Chief Executive John Lee has announced a slew of strategies aimed at attracting mainland and overseas talent to Hong Kong in his first Policy Address as the chief executive. It comes amid population outflow attributed to the city’s political situation and strict Covid-19 rules.

Speaking at the Legislative Council on Wednesday, Lee said the government will launch the Office for Attracting Strategic Enterprises (OASES) to lure firms to Hong Kong with land and tax incentives, with a focus on industries of “strategic importance” including financial technology, as well as life and health technology. The office will provide firms with “tailor-made plans to facilitate the setting up of their operations in Hong Kong.”

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Chief Executive John Lee arriving at the Legislative Council chambers on October 19, 2022 to announce his first Policy Address. Photo: Candice Chau/HKFP.

The Hong Kong government’s offices in the mainland and overseas will set up dedicated teams to liaise with the world’s top universities and encourage graduates to come to the city, Lee added. The teams will also incentivise Hongkongers studying or working in the mainland and overseas to return.

Separately, the Talent Services Unit – to be led by the Chief Secretary – will coordinate with the Immigration Department to process applications received under talent admission schemes. Electronic services for visa applications will be launched within this year, Lee said.

Visa before job offer

A new two-year “Top Talent Pass Scheme” will aim to entice talent to pursue careers in Hong Kong – applicants will not be obliged to have secured a job offer before arriving in the city. The programme is aimed at high-earners, as well as recent graduates from the world’s top 100 universities with some work experience.

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Central district in Hong Kong. Photo: GovHK.

Lee did not mention which rankings the “top 100 universities” would be based on.

Additionally, the government will issue a quota of 10,000 for recent graduates who have yet to fulfil work experience requirements.

The Talent Services Unit will assist those under the scheme to find jobs in the city: “Over the past two years, the local workforce shrank by about 140,000. Apart from actively nurturing and retaining local talents, the government will proactively trawl the world for talents,” Lee said.

The Immigration Arrangements for Non-local Graduates (IANG) permit – which allows non-local graduates of Hong Kong universities to stay in the city while looking for work – will be extended from one year to two years. The permit will also be expanded to cover those graduating from Hong Kong university campuses located in the Greater Bay Area.

‘Think outside the box’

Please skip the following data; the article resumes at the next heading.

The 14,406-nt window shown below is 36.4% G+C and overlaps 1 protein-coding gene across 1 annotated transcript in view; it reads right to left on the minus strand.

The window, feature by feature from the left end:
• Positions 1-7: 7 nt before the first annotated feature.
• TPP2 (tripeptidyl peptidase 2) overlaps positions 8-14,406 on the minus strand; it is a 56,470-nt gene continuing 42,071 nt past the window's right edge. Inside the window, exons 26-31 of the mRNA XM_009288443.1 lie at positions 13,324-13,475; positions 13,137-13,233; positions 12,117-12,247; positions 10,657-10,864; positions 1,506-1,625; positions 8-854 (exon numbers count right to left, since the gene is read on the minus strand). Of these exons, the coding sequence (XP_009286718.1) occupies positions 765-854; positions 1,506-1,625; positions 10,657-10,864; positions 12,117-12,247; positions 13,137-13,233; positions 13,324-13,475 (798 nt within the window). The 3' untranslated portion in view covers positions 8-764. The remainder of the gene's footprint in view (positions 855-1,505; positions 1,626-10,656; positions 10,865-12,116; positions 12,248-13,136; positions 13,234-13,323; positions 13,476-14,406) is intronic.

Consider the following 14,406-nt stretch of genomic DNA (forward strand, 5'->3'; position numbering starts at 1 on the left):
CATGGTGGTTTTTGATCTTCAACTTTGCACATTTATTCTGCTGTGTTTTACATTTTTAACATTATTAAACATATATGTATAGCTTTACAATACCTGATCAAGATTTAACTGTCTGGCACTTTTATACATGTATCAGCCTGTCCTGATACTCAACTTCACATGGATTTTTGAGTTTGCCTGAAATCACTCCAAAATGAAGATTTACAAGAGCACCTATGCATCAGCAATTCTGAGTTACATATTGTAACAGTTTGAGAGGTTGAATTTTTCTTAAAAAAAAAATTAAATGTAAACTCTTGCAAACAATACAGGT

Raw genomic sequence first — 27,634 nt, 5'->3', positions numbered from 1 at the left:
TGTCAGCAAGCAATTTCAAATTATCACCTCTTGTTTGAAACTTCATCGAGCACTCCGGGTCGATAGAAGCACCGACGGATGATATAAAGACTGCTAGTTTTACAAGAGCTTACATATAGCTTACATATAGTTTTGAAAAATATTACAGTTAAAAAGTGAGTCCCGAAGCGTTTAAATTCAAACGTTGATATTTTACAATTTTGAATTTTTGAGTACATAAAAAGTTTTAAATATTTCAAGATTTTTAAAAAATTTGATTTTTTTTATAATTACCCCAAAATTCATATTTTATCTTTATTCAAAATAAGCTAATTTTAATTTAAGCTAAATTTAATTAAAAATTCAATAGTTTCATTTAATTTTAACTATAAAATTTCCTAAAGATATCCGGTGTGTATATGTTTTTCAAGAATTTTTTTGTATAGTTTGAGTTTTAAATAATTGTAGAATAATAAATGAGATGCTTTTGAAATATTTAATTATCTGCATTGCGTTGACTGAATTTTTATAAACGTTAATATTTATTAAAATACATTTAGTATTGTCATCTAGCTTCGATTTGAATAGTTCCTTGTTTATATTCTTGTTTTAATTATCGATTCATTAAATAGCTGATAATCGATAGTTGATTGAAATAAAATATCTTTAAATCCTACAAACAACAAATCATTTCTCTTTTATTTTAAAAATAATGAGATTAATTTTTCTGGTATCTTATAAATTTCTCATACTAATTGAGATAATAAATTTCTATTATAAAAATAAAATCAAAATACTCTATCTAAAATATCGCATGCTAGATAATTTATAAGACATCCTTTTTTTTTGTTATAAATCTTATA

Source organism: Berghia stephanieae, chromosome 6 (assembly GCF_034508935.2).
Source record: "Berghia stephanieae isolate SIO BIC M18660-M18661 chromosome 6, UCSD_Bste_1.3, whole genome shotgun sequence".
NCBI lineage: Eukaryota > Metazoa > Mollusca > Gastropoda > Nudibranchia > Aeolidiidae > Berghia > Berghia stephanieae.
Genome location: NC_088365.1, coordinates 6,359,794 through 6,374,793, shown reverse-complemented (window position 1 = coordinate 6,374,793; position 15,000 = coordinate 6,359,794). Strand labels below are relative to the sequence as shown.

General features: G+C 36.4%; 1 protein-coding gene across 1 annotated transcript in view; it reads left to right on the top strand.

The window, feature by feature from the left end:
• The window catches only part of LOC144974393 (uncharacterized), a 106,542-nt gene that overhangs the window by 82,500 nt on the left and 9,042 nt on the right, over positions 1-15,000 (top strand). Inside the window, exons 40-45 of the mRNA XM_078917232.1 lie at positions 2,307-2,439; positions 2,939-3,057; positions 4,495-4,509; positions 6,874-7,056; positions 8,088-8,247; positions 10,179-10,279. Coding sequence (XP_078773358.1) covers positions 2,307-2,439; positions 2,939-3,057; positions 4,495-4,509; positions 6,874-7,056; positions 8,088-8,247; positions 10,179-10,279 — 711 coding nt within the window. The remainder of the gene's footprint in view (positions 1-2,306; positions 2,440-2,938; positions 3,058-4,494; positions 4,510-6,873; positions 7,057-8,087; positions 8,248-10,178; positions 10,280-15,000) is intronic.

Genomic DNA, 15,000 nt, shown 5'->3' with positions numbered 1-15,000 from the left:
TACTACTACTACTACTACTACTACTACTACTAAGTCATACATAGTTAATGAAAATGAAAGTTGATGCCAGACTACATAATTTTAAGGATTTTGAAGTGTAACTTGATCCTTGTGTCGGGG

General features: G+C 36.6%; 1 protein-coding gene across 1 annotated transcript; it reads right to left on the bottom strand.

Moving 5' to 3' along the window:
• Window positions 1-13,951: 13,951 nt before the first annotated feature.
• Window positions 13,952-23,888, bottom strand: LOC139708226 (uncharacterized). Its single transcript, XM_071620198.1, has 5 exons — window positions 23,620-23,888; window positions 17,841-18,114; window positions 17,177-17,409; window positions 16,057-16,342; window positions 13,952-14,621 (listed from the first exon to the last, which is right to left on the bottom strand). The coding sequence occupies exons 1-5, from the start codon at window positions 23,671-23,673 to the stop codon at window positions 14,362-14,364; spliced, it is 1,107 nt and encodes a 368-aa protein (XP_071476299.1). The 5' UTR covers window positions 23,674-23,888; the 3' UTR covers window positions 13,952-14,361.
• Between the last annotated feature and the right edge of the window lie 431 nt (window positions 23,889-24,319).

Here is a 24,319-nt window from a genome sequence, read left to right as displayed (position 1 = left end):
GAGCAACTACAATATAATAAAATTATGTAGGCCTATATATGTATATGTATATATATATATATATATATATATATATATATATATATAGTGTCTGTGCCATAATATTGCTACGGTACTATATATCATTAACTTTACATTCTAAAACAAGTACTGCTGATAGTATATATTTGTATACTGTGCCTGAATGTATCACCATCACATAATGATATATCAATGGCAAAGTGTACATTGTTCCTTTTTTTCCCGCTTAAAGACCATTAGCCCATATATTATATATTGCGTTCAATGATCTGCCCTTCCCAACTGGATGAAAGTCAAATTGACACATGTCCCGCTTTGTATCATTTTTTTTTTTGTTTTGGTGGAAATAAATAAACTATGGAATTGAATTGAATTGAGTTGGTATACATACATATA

The talent attraction strategies were one of the major highlights of Lee’s Policy Address, alongside announcements about new railway lines and highways, plus the introduction of “Light Public Housing” to alleviate Hong Kong’s housing woes.

Lawmakers from pro-Beijing party the Democratic Alliance for the Betterment and Progress of Hong Kong (DAB) said last month that Hong Kong needed to “think outside the box” when it came to encouraging skilled professionals to settle down in the city. They called on Lee to put incentives in place, suggesting tax breaks for overseas talent.

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Starry Lee, the chairperson of pro-Beijing party DAB, addresses the media in the Legislative Council. Photo: Hillary Leung/HKFP.

The policies come as Hong Kong saw a mass exodus of residents – seen in record high school vacancies and pension fund withdrawals – which many have attributed to the political situation and the city’s strict Covid-19 policies.

“This is an era in which countries are fighting to attract talent,” Starry Lee, chairperson of the DAB, told reporters. “Governments are using different policies… to recruit companies and highly skilled people.”

Record decline in population

Hong Kong has seen its largest mid-year population decline ever, according to official statistics released in August. The population dipped by 1.6 per cent, with around 113,200 Hong Kong residents leaving between mid-2021 and mid-2022.

The exodus is being felt across industries from banking to education. Government figures show that over 4,000 teachers left their jobs in the past school year, a five-year high and a 70 percent spike from the year before.

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A street in Central. Photo: Hillary Leung/HKFP.

Then-chief executive Carrie Lam conceded in March that the city was seeing a brain drain, with strict border anti-epidemic measures contributing to “some senior management of some corporates” leaving Hong Kong.

The trend has also been linked to political developments in Hong Kong since the anti-extradition unrest in 2019 and the imposition of Beijing’s national security law the following year.

Lee has rejected the use of the term “emigration wave” to describe Hong Kong’s declining population. He said the city had long seen people “shuttling in and out,” and that residents leave for a variety of factors, including education and family reasons.

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Hillary has an interest in social issues and politics. Previously, she reported on Asia broadly - including on Hong Kong's 2019 protests - for TIME Magazine and covered local news at Coconuts Hong Kong.